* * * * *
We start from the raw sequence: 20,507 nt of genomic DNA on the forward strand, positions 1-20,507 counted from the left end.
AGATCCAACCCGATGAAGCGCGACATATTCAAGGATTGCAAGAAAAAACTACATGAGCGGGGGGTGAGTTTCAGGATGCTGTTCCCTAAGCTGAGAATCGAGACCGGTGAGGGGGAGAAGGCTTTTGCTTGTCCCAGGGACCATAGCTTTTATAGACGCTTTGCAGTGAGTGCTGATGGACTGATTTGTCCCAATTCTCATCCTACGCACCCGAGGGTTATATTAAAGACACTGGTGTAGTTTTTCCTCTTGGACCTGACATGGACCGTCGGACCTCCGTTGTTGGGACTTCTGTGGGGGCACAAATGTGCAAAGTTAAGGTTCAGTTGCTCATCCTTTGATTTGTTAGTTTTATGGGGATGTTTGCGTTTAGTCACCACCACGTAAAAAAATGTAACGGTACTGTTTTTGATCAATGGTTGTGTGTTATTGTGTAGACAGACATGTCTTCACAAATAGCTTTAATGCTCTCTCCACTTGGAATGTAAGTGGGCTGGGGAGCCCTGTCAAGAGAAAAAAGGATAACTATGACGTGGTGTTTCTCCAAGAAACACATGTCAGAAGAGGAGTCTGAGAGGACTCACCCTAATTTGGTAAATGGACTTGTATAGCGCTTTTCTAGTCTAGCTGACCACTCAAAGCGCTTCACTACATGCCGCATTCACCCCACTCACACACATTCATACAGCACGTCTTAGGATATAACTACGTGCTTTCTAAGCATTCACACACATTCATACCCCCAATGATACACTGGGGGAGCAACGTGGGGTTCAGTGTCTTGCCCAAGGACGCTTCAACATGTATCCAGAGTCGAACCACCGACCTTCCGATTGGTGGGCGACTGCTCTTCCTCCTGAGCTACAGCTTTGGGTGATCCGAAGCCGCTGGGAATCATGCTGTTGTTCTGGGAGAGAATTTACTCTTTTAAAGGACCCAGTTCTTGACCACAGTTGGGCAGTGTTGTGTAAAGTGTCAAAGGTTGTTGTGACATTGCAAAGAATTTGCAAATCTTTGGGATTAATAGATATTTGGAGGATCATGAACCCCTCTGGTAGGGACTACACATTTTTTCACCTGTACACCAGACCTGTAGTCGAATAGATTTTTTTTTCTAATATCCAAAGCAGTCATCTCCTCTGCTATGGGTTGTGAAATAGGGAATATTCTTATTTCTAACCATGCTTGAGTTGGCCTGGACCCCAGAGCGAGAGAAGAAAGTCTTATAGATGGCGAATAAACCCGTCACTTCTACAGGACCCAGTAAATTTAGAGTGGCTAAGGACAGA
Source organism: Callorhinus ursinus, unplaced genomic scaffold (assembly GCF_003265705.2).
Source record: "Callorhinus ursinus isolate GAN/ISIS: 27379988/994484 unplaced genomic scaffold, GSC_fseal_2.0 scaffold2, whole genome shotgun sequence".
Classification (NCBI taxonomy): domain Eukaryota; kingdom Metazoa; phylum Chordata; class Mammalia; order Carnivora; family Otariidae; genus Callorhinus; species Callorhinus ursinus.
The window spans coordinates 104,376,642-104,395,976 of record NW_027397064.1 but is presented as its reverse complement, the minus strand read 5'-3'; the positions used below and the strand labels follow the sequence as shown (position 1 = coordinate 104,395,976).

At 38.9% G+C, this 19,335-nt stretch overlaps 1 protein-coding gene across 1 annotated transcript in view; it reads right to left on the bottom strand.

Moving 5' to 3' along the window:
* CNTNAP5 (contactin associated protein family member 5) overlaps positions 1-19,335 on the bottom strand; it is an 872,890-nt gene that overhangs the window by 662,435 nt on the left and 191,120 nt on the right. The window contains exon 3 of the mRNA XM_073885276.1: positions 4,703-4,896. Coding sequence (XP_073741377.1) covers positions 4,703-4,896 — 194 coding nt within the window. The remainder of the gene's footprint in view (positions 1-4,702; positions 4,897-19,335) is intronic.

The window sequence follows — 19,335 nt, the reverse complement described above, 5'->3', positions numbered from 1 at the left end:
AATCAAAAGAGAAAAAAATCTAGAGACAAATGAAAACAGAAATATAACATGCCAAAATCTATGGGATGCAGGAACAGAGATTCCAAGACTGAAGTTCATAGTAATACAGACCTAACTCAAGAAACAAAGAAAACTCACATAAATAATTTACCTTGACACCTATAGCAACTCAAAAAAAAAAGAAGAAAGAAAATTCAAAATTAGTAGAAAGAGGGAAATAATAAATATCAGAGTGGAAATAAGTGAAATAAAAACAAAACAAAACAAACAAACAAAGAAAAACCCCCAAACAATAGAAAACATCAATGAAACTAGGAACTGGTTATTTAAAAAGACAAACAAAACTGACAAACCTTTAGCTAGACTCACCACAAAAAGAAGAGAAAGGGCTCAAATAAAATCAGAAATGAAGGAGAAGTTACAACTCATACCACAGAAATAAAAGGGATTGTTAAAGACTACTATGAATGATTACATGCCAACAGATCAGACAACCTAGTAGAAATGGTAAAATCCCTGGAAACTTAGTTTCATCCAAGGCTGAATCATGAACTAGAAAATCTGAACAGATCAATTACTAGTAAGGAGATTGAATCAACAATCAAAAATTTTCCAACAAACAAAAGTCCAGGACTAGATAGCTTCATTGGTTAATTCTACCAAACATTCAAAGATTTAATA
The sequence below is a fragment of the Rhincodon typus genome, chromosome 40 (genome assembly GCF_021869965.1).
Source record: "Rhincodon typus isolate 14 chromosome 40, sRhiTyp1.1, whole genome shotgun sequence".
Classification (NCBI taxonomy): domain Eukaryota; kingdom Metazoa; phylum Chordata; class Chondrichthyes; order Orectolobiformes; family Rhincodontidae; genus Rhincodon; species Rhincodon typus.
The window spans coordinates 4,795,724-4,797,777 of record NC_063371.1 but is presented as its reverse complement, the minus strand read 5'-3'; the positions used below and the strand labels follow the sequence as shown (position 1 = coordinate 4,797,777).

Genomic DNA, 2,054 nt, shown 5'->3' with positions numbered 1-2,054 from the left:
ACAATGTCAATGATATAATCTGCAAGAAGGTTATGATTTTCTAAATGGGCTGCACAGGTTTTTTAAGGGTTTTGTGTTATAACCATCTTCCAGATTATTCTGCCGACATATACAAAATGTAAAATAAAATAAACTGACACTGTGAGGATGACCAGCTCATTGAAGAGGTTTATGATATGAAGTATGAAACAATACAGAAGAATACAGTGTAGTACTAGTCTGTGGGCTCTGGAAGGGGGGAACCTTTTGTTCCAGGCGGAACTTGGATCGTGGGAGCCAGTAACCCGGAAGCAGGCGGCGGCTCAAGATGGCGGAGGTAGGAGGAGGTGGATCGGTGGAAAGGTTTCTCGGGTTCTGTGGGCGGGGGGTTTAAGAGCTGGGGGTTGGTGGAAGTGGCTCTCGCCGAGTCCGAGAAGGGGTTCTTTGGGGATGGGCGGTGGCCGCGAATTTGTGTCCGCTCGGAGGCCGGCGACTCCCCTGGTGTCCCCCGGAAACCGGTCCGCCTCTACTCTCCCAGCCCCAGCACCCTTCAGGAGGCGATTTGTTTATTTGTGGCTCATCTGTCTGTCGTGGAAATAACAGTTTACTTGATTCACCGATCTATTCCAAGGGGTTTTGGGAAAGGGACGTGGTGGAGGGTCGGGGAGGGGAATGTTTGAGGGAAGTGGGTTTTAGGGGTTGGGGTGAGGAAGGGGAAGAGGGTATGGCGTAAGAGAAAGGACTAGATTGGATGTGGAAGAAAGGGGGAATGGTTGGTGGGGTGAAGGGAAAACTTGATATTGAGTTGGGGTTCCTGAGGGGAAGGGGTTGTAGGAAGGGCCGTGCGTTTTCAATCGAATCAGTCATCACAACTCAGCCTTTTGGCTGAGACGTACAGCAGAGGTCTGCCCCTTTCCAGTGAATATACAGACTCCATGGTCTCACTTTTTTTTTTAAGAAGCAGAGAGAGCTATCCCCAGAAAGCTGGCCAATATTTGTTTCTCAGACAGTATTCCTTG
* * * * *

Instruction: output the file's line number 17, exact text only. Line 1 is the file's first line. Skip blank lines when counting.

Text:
ACAATGTCAATGATATAATCTGCAAGAAGGTTATGATTTTCTAAATGGGCTGCACAGGTTTTTTAAGGGTTTTGTGTTATAACCATCTTCCAGATTATTCTGCCGACATATACAAAATGTAAAATAAAATAAACTGACACTGTGAGGATGACCAGCTCATTGAAGAGGTTTATGATATGAAGTATGAAACAATACAGAAGAATACAGTGTAGTACTAGTCTGTGGGCTCTGGAAGGGGGGAACCTTTTGTTCCAGGCGGAACTTGGATCGTGGGAGCCAGTAACCCGGAAGCAGGCGGCGGCTCAAGATGGCGGAGGTAGGAGGAGGTGGATCGGTGGAAAGGTTTCTCGGGTTCTGTGGGCGGGGGGTTTAAGAGCTGGGGGTTGGTGGAAGTGGCTCTCGCCGAGTCCGAGAAGGGGTTCTTTGGGGATGGGCGGTGGCCGCGAATTTGTGTCCGCTCGGAGGCCGGCGACTCCCCTGGTGTCCCCCGGAAACCGGTCCGCCTCTACTCTCCCAGCCCCAGCACCCTTCAGGAGGCGATTTGTTTATTTGTGGCTCATCTGTCTGTCGTGGAAATAACAGTTTACTTGATTCACCGATCTATTCCAAGGGGTTTTGGGAAAGGGACGTGGTGGAGGGTCGGGGAGGGGAATGTTTGAGGGAAGTGGGTTTTAGGGGTTGGGGTGAGGAAGGGGAAGAGGGTATGGCGTAAGAGAAAGGACTAGATTGGATGTGGAAGAAAGGGGGAATGGTTGGTGGGGTGAAGGGAAAACTTGATATTGAGTTGGGGTTCCTGAGGGGAAGGGGTTGTAGGAAGGGCCGTGCGTTTTCAATCGAATCAGTCATCACAACTCAGCCTTTTGGCTGAGACGTACAGCAGAGGTCTGCCCCTTTCCAGTGAATATACAGACTCCATGGTCTCACTTTTTTTTTTAAGAAGCAGAGAGAGCTATCCCCAGAAAGCTGGCCAATATTTGTTTCTCAGACAGTATTCCTTG